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Part Four - tunnels, tests & training

The 2011 Malaysian Grand Prix. © Allianz Nico Rosberg in the cockpit of the Mercedes during a pit stop at the 2011 Chinese Grand Prix. © Allianz The safety car at the 2011 Australian Grand Prix. © Allianz Ralf Schumacher (GER) Toyota TF107 in the reflection of the Marshal's visor.
Formula One World Championship, Rd 13, Italian Grand Prix, Practice Day, Monza, Italy, Friday, 7 September 2007 Kimi Raikkonen (FIN) Ferrari F2007 gets into the medical car after he crashed at the Ascari chicane
Formula One World Championship, Rd 13, Italian Grand Prix, Qualifying Day, Monza, Italy, Saturday, 8 September 2007

Since 1950, the speed, technology and glamour of Formula One racing has attracted people from all over the globe. And as the sport has developed, with the cars getting faster and the drivers younger, safety has become an increasingly important consideration for everyone involved.

In the early days, serious, even fatal crashes were almost an accepted part of a Grand Prix weekend. Nowadays, however, the FIA, the teams and event organisers all work to maintain the very highest safety standards. Extensive regulations, dedicated personnel and ground-breaking technology unite in managing the risks so that the fans can concentrate on what’s really important - the race!

Did you know…?

- that the pit lane is divided into two driving lanes for safety reasons? The lane along the pit wall is the ‘fast lane’, and the other in front of the garages is the ‘inner lane. It is only permitted to work on the cars - for instance, during a pit stop - in a specified area of the inner lane.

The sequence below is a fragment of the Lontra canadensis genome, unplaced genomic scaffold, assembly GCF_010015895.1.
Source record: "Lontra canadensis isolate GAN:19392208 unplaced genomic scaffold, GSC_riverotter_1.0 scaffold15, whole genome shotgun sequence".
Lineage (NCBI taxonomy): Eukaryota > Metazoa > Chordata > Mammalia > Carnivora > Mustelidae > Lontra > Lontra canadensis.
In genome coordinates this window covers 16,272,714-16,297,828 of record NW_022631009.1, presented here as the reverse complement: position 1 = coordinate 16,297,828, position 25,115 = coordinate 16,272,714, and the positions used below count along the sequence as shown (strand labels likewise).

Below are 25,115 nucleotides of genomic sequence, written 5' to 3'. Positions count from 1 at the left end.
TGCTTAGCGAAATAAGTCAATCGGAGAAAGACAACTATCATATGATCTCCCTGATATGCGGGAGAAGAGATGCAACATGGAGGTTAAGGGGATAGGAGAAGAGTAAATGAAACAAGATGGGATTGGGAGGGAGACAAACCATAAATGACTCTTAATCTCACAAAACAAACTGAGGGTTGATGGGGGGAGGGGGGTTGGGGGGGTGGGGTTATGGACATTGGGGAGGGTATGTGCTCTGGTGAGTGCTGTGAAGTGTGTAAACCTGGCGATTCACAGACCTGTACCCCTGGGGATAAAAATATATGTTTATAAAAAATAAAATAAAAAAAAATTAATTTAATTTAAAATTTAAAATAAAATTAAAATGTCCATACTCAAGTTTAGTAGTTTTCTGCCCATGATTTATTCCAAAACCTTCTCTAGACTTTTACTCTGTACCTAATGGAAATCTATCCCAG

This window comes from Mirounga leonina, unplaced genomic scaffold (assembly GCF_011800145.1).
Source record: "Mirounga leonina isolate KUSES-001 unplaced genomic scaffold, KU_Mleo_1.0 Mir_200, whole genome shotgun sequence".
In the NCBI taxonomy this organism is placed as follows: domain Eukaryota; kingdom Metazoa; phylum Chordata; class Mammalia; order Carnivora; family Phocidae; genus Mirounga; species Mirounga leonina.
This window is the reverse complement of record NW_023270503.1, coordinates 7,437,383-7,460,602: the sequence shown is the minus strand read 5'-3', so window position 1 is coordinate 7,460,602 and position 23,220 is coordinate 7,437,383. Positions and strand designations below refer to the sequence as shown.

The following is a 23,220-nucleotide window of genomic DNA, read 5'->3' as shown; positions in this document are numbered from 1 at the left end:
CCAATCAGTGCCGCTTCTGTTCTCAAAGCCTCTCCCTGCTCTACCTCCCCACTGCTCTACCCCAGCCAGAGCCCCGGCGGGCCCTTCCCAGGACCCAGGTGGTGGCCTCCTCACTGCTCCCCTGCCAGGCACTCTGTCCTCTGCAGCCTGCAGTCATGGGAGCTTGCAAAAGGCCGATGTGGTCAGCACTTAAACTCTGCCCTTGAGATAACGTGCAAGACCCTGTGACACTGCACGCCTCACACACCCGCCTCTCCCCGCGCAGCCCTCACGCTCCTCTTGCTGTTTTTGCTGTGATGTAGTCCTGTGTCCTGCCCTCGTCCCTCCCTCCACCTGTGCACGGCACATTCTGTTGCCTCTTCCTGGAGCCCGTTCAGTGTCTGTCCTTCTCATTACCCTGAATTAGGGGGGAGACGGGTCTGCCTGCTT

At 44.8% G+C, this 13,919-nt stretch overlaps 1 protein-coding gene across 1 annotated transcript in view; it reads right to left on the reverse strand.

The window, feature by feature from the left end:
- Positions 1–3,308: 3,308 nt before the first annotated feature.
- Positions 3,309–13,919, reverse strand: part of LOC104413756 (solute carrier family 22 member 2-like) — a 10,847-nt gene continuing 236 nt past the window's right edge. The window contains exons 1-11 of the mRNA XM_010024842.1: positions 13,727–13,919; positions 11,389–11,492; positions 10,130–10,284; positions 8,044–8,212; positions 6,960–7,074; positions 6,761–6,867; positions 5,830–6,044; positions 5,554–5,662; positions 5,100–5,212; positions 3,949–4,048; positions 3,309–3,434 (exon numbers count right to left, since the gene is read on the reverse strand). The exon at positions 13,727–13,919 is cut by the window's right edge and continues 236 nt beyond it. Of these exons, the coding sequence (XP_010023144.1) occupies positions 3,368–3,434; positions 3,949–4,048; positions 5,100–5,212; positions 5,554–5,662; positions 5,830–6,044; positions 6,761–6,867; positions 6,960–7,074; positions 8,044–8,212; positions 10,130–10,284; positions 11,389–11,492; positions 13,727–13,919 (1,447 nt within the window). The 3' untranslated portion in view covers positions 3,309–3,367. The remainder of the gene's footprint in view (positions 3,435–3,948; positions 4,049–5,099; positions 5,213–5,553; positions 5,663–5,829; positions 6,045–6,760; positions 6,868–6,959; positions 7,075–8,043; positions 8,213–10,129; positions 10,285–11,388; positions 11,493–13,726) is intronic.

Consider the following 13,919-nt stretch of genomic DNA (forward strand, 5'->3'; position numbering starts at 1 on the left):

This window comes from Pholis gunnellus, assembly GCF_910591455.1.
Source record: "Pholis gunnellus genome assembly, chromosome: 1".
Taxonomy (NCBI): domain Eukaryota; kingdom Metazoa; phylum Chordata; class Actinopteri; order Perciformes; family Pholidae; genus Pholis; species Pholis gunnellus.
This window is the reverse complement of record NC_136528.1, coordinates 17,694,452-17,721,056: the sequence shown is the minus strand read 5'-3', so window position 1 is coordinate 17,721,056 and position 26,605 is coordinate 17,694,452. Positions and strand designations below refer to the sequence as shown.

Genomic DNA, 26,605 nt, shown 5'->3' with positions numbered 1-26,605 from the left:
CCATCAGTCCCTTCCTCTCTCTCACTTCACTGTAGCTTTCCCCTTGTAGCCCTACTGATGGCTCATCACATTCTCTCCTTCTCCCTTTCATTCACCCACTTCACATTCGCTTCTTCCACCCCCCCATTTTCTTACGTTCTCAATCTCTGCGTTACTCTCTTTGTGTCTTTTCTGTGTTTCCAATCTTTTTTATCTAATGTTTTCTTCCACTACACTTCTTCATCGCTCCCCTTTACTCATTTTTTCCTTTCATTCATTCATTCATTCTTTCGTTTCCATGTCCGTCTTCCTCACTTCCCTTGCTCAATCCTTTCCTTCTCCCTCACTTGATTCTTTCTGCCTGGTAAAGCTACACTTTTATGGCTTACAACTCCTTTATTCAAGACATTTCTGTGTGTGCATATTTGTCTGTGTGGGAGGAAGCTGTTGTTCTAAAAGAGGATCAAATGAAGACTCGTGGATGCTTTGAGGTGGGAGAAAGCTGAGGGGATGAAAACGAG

- that the FIA made the 400 metre-long tunnel in Monaco safer for the drivers by installing better lighting? Since 2001, an optical system has redirected sunlight into the tunnel’s interior, creating a cone of light that makes entering the dark concrete tube easier for the drivers and provides almost optimal illumination inside the tunnel.

- that helmets have been compulsory in Formula One since 1953? Modern helmets consist of three main substances: carbon fibre for rigidity, fire-resistant aramide and polyethylene, which is designed to make the helmet shell impenetrable. A modern Formula One helmet weighs only about 1,250 grams.

- that there are now five dynamic tests as well as 13 static loading tests during crash tests in Formula One, which were originally introduced in 1985. The chassis is driven against a wall head on at 15 metres per second (54 km/h), sideways at 10 metres per second (36 km/h) and backwards at 11 metres per second (39.6 km/h).

- that the monocoque, the safety cell for the driver, consists of up to 12 layers of carbon and weighs less than 60 kilograms?

- that the 557 marshals and the 177 fire-brigade staff deployed at the Malaysian Grand Prix are given three weeks’ training before the race? This is intended to increase the safety for everyone involved.

- that mobile response teams include four salvage cars (S-cars) and two rescue cars (R-cars) as well as two extrication teams? The S-cars are equipped with a rescue cutter and extinguishing agents and, if necessary in an emergency, are able to tow a damaged car. They are manned by two experienced helpers. The R-cars are manned by an emergency doctor, four paramedics and a driver. They can reach any point on the track within 30 seconds.

- that Formula One racing hasn’t suffered a fatality since Imola 1994? That is proof that the risks of Formula One racing are well handled and that considerable progress in terms of safety has been made!